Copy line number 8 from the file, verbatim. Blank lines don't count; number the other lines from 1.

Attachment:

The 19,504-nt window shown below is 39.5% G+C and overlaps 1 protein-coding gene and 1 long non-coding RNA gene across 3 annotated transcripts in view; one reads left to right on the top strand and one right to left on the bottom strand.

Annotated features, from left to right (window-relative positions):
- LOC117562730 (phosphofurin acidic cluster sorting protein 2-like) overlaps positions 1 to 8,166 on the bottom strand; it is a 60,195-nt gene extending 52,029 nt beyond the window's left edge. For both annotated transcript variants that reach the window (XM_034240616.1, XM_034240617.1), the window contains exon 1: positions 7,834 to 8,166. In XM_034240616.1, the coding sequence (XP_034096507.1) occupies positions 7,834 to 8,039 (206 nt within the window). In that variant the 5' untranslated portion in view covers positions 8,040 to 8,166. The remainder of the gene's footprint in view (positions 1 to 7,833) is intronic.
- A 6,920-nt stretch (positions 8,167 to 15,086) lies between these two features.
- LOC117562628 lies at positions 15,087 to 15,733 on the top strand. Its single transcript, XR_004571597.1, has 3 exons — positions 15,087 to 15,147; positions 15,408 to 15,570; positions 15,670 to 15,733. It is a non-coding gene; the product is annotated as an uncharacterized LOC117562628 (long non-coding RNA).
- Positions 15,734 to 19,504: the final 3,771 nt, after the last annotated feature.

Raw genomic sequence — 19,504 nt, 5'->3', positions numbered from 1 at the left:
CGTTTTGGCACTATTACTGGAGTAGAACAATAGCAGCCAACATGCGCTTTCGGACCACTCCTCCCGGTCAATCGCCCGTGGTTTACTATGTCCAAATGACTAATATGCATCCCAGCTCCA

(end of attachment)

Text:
CGTTTTGGCACTATTACTGGAGTAGAACAATAGCAGCCAACATGCGCTTTCGGACCACTCCTCCCGGTCAATCGCCCGTGGTTTACTATGTCCAAATGACTAATATGCATCCCAGCTCCA